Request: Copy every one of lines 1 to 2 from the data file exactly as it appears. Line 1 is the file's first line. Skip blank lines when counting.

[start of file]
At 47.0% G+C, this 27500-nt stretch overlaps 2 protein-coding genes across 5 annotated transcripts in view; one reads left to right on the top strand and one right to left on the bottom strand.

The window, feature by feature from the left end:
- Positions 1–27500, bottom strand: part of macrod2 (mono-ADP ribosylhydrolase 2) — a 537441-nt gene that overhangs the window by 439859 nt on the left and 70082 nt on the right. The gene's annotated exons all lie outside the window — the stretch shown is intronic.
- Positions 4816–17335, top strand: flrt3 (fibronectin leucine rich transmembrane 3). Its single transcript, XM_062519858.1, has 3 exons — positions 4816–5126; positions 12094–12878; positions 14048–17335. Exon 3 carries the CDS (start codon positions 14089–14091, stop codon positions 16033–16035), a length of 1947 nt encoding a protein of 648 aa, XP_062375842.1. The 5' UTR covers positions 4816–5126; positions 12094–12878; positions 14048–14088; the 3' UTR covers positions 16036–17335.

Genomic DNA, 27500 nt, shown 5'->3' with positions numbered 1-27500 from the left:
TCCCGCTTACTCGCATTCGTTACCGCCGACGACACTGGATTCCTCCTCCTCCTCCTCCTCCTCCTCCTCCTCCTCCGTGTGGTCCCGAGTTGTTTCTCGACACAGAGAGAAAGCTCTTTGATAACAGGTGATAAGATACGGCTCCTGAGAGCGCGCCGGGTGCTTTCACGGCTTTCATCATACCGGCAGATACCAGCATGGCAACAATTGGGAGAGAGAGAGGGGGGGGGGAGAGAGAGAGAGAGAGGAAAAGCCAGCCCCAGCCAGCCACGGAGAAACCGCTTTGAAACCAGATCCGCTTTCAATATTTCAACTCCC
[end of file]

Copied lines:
At 47.0% G+C, this 27500-nt stretch overlaps 2 protein-coding genes across 5 annotated transcripts in view; one reads left to right on the top strand and one right to left on the bottom strand.

The window, feature by feature from the left end: